I find the more I concentrate the harder it becomes. Your suggestions to take ones mind of the actual topic but still feed the mind with great content is a fantastic tip.
    Only problem is I sure feel guilty when just reading other posts and twittereing or browsing forums. Can we consider this work, as part of our job?

  33. I sometimes have blocks where I am just not in the mood to write so I take myself away from my office and go food shopping or something that lets me interact with strangers and I find that I soon have that spark back – people are really interesting and surprisingly inspiring.

  34. I can relate to everything you are saying here. Although I am new to blogging, I am not new to writing. So, I have some experience with staring at the blank page. If I’m stuck, I will get up, watch some TV, take a nap or what have you. Then start again. I’ve always managed to come out with something.

    Thanks for mentioning that its ok to repeat ourselves or repeat what others have already stated. I struggle with doing this as I try to develop my own little unique angle on things. I get traffic to my site, but haven’t gotten alot of feedback, so sometimes I feel like I’m riding blind.

    But, I am persistent and can always come to this site to find content on what I have questions about.

  35. If your motivated and always excited about something or the other, you wont feel out of ideas and will always have something to say. For that you need motivation from your readers and some holidays :)

  36. I’m big on inspiration, and I can identify with “not having” any ideas. The truth is though, we never really don’t have ideas. You can trick yourself into thinking you don’t. By saying “no” to an idea, you’re telling yourself your ideas are bad.

    Don’t be afraid to write about “bad ideas” – especially for a blog. Readers can be very forgiving of your odd posts when you have a good blog. Not only that, but a writer is usually his worst critic. Sometimes to a fault. Write about those ideas. If they don’t work out, move on to something else. TRY EVERYTHING. You never know when you’re going to hit something viral.

    R. J. Spindle.

  37. Inspiring Post! You have a delightful way of writing some genuinely useful information.
    I am most excited about releasing my guilt connected with spending time hanging out in Twitter to avoid confronting my writers block. It’s OK and Yes! you are correct that if you listen carefully it can also promote creativity.
    Thanks! Sean and look forward to more of you :)

  38. Well writing is an art and it can not be said that “only a Freelance writer is always full of ideas”, I am not agreeing with the title.

  39. I know I’ve been there many times staring at a page and nothing happening…dwelling upon it only makes it worse…

    thanks for the inspiration!

  40. I enjoyed reading this article and it was a big encouragement. I liked the part where you said, “Don’t worry about saying what someone else has said before. Your thoughts will mutate the message into something unique to you.” I agree because really, there is nothing new under the sun, but it is the writer’s point of view that makes it different.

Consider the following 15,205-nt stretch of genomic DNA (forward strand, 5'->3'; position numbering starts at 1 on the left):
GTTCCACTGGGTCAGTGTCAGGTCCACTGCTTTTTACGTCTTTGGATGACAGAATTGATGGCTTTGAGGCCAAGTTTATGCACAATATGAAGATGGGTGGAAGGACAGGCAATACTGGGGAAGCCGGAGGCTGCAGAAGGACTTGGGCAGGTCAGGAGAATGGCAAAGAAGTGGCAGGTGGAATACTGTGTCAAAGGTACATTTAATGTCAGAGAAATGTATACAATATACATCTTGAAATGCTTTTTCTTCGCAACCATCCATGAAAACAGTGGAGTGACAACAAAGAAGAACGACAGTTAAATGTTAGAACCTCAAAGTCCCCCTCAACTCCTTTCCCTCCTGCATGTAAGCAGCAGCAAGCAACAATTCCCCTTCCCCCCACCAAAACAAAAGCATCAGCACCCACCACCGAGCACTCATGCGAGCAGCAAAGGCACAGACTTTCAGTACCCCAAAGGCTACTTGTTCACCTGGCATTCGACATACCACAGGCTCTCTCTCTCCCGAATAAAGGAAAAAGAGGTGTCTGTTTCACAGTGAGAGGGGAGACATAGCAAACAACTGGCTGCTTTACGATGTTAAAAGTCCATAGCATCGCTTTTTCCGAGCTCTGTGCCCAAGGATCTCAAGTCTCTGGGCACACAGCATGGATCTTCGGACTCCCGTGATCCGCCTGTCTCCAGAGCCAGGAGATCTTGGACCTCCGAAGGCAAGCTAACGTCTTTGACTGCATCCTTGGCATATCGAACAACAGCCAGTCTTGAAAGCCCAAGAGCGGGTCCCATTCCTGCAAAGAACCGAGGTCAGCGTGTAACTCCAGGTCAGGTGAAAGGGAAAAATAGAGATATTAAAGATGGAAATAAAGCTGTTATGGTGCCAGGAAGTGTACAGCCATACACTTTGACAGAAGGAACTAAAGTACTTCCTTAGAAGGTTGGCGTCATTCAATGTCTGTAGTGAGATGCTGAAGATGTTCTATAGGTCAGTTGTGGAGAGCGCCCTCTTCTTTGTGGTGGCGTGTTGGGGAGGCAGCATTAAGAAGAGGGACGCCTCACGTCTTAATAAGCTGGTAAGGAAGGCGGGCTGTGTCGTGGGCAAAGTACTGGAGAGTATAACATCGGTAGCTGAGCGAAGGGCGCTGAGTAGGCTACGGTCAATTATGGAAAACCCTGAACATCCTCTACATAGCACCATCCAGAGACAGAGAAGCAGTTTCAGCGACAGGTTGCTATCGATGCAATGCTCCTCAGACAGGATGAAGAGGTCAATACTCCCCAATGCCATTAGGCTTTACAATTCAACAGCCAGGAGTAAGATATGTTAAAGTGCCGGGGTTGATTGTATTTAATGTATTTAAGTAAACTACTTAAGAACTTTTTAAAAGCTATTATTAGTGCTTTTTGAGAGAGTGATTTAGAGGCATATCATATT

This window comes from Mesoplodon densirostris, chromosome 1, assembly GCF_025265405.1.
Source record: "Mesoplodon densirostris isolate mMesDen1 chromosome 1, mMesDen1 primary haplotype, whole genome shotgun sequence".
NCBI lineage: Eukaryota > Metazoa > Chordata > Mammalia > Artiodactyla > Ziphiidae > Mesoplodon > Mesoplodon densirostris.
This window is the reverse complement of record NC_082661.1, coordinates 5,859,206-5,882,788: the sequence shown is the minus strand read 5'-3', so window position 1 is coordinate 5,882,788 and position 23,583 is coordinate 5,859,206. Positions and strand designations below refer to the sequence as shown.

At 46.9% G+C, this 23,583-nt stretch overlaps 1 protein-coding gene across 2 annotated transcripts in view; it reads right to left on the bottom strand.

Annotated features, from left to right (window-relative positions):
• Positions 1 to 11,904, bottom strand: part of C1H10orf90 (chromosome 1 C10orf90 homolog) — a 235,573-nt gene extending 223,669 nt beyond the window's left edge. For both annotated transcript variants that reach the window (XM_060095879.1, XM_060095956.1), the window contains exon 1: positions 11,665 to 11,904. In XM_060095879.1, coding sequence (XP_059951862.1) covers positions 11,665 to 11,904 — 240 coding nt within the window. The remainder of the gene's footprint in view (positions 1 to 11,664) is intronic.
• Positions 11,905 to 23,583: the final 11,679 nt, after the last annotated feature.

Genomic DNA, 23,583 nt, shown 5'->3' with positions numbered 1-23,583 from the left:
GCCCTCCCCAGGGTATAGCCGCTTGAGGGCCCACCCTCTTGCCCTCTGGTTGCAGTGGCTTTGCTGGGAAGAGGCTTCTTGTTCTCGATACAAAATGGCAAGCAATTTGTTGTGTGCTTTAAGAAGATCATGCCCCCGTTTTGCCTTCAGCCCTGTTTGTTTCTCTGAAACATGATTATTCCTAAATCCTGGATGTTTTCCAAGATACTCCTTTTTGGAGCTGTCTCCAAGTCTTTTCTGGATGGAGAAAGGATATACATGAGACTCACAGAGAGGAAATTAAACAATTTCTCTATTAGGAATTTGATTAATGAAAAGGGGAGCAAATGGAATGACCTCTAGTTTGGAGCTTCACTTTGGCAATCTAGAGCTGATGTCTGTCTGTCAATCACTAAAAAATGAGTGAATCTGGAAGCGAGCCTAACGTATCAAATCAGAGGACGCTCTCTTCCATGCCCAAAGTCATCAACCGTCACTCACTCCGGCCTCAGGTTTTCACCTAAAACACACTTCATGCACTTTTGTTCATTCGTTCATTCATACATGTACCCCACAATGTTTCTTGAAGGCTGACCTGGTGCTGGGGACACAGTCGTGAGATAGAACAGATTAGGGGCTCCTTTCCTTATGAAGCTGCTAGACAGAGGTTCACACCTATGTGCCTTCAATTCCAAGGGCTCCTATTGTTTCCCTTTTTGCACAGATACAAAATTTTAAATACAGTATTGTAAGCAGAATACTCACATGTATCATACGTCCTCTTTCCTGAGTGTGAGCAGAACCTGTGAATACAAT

41. Interesting post that reminds us all of our own challenges!

    Sometimes I pick up a topic and read some content on the web or from a book. Then, I think about my readers’ needs. I mold the recently read material and my own experience and knowledge into a new perspective …

    This way, I usually come up with what I write for the next post.

  42. Yes, freelancer writer is always full with ideas. They are full with knowledge and they even can comes out with thousands ideas from a word.

    Sometimes, I also sort of lack of ideas to post in my blog. But, what I do is I find a topic that I interested to know more about it, find out what it is all about then I’ll make some reviews based on my opinion instead of copying straightly from the original content like what I saw from most of the unethical bloggers out there. :)

  43. Hi Sean. Do you tend to know when an article is going to be fun before you begin writing it, or does the fun come in once you have begun? I’ve found both to happen. Like today I wrote a post on how freelancers should market themselves in a recession – an important subject for many of the guys I speak to, so I knew it would be fun as I am addressing their needs directly. Opinion-based articles are also fun, but the enjoyment can ebb if I begin to try to get too ‘balanced’ and avoid upsetting people. I have to remind myself that it’s my blog – so I should say what I feel! Nevertheless, the fun went.

  44. What I liked the most about this post is you mentioned to feel free to write something even if someone else has already written about it because you will have unique insights to the topic than someone else might have. I thought this was some great advice when writing because there have been times where I am hesitant to write about something I have seen someone else already talk about in depth. Although, if I am passionate enough of about the subject I will write my own post regardless if someone else has done the same!

  45. If we are freelance writers, we have the entire world, and beyond, to write about. If you’re feeling blocked, think of it like this: You don’t run out of ideas, you just stop looking in the right place.
    Take a look in a new spot, you might find something wonderful. It works for me!

  46. An excellent post. As a freelance writer, I certainly understand the consternation of staring at a blank page, wondering what to write. You’ve given some very valuable tips for keeping the creative process flowing when the muse is simply out on vacation.

  47. My problem is not deciding on what to write that is profitable. There are many subjects I would like to write on, but not all of them will make me money. Keyword are the key.

  48. Paul,
    I cannot give you a magic single sentence and make you feel relieved.

    what I can say is that you don’t have to worry when you do some keyword research, build a keyword basket and target non-popular key phrases (which are really searched) and continue to more popular. Just make sure you have such a basket and write for the top 10 keywords first.

    There could be lots of criticism to what I’ve just mentioned, but you should work from some point and build up your content from based on them.

  49. One thing in this post is very important, “writer should not be shy of writing any thing about which some one else has talked. It is your test if you can rephrase the thing in a better and even more informative way”.

  50. Nice tips, Abi. I ever feel that kind of situation. I’m shy to rephrase what others said. But when I tried to do it with my own way, I got a lot of positive feedbacks. They like my writing. :)